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Sonic Generations

System – Xbox 360 and Playstation 3
Genre – 2D/3D platformer
Players – 1
Publisher – Sega/Sonic Team
Price – £39.99 RRP

It has become something of a standardised format in Sonic game reviews to begin by saying how this game is “entering shaky ground” and asking the question of whether it can “bring back” Sonic properly in a high quality way. Sonic Generations however has attracted a whole boatload of conflicting opinions when it comes to quality or lack thereof. As such, Sonic the Comic Online has decided to conduct this review in a differing manner, by asking multiple Humes for their thoughts. For a game that spans generations, a review team that have different points of view only seems fair.

To give a general synopsis, Sonic Generations is the latest “main series” title from Sega, released across Xbox 360, Playstation 3 and PC. There is also a 3DS release, but given the difference in game style it will likely be discussed at a future point in a separate review.

Sonic Generations is not heavy on plot, focussing on the gameplay as a celebration of three distinct eras of Sonic games. (Megadrive, Dreamcast and Modern) while hot swapping between two distinctly different Sonics from past and present. Classic Sonic accounts more to 2D gaming with a lack of homing attack while modern Sonic accounts for the 3D speed perspective (with 2D sections placed within) and lots of agile action. Between levels certain bosses or rivals may be encountered such as Shadow and Silver. Overall, there are nine main levels in the game from Green Hill to Planet Wisp and most games receive an iconic makeover.

The plot, as mentioned, is sparse to simply get the gameplay going. The Time Eater has 'broken' time that can only be repaired by the two Sonic's travelling through their past or future to piece everything back together with the Chaos Emeralds. This is told primarily through cut scenes between levels.

Reviewer – Stuart Gipp

Sonic Generations Screenshot Sonic Colours threatened to break the Sonic series out of its consistently myopic and disappointing slurry, and Generations has pushed it a little further along the road to acknowledged quality. It's a wonderful, sensory - at times, euphoric - experience while it lasts, which is absolutely not long enough by any sane person's standards. The 18 main stages, while certainly impressive in design, can be easily polished off in less than two hours. While this does leave a large number of (surprisingly diverse) challenge stages, you'll be plugging away through them to access the great selection of unlockable music, rather than because they're enjoyable in their own right. The majority of these challenges are very slight experiences, primarily existing to provide an "oh look!" burst of nostalgia by including long-forgotten gimmicks from the original games like Tails carrying Sonic, or the elemental shields. You'll S-rank them with little difficulty, and you'll never play them again.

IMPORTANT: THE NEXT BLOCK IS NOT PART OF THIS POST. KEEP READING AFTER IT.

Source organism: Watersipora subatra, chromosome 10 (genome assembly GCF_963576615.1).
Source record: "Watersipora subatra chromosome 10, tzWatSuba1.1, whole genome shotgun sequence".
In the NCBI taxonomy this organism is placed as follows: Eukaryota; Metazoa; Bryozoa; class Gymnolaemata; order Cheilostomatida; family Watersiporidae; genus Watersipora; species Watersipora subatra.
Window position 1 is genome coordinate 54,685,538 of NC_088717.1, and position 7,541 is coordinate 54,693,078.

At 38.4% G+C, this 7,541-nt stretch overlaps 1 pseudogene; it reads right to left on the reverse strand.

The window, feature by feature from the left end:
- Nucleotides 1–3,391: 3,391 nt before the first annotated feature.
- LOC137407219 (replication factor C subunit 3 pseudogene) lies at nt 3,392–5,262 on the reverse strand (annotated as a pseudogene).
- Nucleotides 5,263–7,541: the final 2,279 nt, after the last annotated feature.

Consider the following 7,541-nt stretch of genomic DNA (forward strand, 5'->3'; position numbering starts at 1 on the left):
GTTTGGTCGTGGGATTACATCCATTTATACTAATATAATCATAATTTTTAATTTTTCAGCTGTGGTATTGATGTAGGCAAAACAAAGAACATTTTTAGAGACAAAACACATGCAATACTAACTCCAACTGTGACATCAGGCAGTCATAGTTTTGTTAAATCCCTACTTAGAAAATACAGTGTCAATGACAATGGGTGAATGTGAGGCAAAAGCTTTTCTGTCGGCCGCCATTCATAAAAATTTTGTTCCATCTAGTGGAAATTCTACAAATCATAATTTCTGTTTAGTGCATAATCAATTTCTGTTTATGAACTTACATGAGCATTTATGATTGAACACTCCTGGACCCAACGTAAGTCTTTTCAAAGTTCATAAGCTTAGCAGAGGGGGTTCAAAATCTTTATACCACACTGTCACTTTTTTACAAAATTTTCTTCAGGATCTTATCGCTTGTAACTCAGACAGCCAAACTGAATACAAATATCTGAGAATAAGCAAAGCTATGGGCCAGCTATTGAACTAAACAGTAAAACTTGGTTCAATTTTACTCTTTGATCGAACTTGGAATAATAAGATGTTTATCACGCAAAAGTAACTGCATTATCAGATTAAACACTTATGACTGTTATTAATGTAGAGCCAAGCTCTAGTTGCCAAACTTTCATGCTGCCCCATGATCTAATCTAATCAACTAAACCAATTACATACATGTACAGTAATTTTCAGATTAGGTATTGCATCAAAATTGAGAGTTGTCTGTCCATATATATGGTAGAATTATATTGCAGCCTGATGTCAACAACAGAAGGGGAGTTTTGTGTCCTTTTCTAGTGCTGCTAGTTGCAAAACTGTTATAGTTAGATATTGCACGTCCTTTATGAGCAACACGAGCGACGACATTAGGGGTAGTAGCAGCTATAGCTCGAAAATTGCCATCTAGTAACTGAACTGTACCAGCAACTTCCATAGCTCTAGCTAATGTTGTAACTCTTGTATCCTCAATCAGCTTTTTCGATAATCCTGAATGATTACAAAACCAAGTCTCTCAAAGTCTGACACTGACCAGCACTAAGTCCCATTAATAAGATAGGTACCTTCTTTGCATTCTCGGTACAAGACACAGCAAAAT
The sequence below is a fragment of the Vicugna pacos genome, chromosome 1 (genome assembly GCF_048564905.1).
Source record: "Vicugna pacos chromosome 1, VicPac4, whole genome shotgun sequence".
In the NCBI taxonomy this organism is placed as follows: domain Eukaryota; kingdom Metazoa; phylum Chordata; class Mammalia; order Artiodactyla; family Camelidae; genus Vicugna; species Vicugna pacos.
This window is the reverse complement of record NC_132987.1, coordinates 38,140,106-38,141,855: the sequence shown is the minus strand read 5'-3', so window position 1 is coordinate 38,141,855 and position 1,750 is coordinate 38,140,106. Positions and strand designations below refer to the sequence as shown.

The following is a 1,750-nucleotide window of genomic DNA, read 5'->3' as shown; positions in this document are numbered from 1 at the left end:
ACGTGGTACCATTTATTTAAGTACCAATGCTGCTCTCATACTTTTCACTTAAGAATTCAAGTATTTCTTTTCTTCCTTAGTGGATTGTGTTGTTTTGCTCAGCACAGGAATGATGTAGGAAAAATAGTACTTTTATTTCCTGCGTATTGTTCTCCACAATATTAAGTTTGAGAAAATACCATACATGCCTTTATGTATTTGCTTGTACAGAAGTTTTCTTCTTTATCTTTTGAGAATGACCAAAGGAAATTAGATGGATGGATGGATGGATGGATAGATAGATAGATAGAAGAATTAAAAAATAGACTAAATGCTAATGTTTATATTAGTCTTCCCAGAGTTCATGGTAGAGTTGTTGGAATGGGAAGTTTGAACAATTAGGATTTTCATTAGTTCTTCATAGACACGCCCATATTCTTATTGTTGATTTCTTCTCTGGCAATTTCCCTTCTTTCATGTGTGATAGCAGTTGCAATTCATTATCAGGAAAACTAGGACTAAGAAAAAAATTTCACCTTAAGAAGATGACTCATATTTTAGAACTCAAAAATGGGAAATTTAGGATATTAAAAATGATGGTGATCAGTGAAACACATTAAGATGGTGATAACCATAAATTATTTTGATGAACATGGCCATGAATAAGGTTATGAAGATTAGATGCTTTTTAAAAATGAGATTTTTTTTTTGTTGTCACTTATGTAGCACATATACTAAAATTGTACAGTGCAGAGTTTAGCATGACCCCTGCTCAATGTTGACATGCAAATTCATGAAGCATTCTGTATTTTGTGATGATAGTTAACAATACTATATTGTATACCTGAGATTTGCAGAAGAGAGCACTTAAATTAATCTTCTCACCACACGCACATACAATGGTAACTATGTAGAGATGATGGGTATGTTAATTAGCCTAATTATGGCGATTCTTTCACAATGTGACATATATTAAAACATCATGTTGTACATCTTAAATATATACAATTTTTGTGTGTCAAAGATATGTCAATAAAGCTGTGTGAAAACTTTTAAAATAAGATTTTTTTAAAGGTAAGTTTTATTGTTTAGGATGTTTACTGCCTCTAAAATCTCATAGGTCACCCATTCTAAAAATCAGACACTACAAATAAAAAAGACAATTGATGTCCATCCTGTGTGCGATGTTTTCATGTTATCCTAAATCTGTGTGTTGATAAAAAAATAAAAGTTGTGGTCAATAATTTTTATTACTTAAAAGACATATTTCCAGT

The main zones, however, invite frequent replays. While the hidden Red Rings from Colours make a welcome return, the main level design can be so eloquent and attentive to detail that you'll run through the levels again just to see them, and marvel at their sights. This is a Sonic fan's paradise - fully expanded iterations of beloved series levels (and Crisis City) and a welcome parade of eye-pleasing fan favourites (and Crisis City). Surprisingly though, the weak link is Planet Wisp, a deeply repetitive and point-missing experience, absolutely lacking the diverse gameplay that its inspiration managed to bring to the table.

The boss battles with the likes of the Death Egg robot and Metal Sonic (set to the Japanese Stardust Speedway theme, no less) are another example of the sheer level of fanservice that's been funnelled into this title, and one can't help but notice with prolonged play that this kind of relentless plunge into the depths of Sonic obscurity and ephemera may be the developer's equivalent of a push-up bra; copious fanservice distracting from the truth – Sonic Generations is a little bit saggy.

Sonic Generations Screenshot First time through Generations, you'll be convinced it's the best Sonic game ever made, or at least the equal of its Mega Drive progenitors. Sadly, repeat plays will eventually allow you to see through its shiny veneer of fond memories and begin to convince you otherwise – the choice of stages, while it would never please everyone, is clearly a little too urban-focused, with a staggering three city levels taking up a third of the game. The rival battles are generally poor, with the confusing and idiotic Shadow battle being the lowlight of the entire game.

Overall though, it's a good crack, and it's definitely another step forward for a series that was absolutely mired in ridiculous gimmickery and baffling decisions. The 3D “modern” level design is the best it's ever been, with Rooftop Run being the undoubted high point of a strong batch. It's perhaps ironic that it's the “classic” levels with their rudimentary mechanics and challenges that let the experience down. Still, hearty “Raves” all around, and highly recommended for fans. You need to experience this once.